define('DISALLOW_FILE_EDIT', true); define('DISALLOW_FILE_MODS', true); mX Column: Money Matters | $30 Date Night
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MX Columns

mX Column: Money Matters

It’s the last few days now of Febusave. More frightening than Febfast (cutting out alcohol), Febusave is an initiative set up by the ANZ Bank to encourage women to pay better attention to their finances. I rallied, and decided it was time I started taking an active role in looking after my own financial situation.

You see, I hate financials. Most of my life, I’ve taken a head-in-the-sand approach to my money. I don’t pay attention to my bank balance, have been of the belief that saving is about as exciting as rearranging my sock drawer and have not exactly been stringent about paying my bills on time.

Funnily enough, I’m fantastic at spending money. If it were an Olympic sport, you would’ve seen me on a podium at Beijing for sure.

I’m also a little ashamed to admit that once Den and I became engaged, I happily relinquished all money matters over to him. Yep – I was one of those women that was just waiting for a man to take over for her.

What’s scary is that up to 50% of all divorce cases cite money issues as the deal-breaker. Most couples will argue about money at some stage and if it’s not dealt with, it can become a serious stressor on the relationship.

It’s not necessarily that these couples don’t have enough money, it’s different approaches to money that causes the problems.

For instance, I’m from the “money is for enjoying” school of thought. And I’m probably more extremist than most about it.

Den, meanwhile, is all about the very sensible “money is for security” philosophy.

(For all those playing at home, if neither of these sounds like you, there is a third category which is “money is for sharing” that you may fall into).

Unfortunately the reality of relationships means that you have to talk about money at some point, and maybe even come clean about your huge credit card debt or your secret shoe fetish.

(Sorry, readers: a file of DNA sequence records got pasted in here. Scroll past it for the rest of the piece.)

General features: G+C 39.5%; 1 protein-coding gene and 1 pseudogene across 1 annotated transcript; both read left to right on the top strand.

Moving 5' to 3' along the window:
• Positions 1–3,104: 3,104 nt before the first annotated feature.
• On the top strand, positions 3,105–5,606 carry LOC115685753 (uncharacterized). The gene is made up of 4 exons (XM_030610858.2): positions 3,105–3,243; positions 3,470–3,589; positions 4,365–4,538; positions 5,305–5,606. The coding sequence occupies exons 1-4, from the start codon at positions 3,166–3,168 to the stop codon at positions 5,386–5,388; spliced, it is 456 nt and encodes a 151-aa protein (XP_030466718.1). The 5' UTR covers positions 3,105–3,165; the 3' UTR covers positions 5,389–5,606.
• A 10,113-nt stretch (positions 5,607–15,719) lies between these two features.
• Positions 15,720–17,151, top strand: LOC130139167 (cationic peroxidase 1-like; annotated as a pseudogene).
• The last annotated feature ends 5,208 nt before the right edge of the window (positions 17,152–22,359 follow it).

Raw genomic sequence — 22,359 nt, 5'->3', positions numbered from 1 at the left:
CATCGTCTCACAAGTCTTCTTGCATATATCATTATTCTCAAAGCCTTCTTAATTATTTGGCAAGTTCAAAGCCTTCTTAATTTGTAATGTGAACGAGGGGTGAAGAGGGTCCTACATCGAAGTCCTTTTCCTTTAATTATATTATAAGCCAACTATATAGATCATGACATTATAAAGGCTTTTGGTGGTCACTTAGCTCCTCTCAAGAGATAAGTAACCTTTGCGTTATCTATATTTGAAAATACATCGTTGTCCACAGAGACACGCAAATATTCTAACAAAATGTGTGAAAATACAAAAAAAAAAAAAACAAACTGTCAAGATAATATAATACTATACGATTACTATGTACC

Setting a budget as a couple and laying some ground rules for financial spending is mandatory. I also believe that having some personal play money – that the other partner can’t keep track of – is necessary.

For now, Den and I take a fairly separate approach to our finances. No joint account, no questions over spending – apart from the occasional, accusatory “Is that new?” from him when I sport a top he’s never seen… (“What, this old thing?”). But we are across what is going on financially for the other person and the communication helps.

But what makes him (and me) most comfortable now is knowing I’m putting money away and paying myself first, and I’m committed to keep saving and to maintain an active interest in our family finances.

It was about time I grew up. What about you?

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Writer, dating columnist, wife, coffee addict, foodie, fashionista... Melburnian through and through. Muser, dancer, blogger, tweeter. Likes to get her head on telly now and again. Sleeper, dreamer, a sucker for romance. And of course... a cheap date.


5 comments for “mX Column: Money Matters”

  1. Posted by Year on the Grill | March 1, 2010, 8:17 am

    It indeed is a good thing for you to know all and share all.

    once I retired, and we combined everything, it became very clear how we were at opposite financial goals. Our life would have been so much easier if we had read your post 20 years ago

  2. Posted by Who Lies About Money? | $30 date night | Date Ideas, Marriage & Romance Blog | February 25, 2011, 1:10 pm

    [...] spoken before about how financially retarded I can be. And yes, I’m one of those people from the graphic below that “Hide [...]

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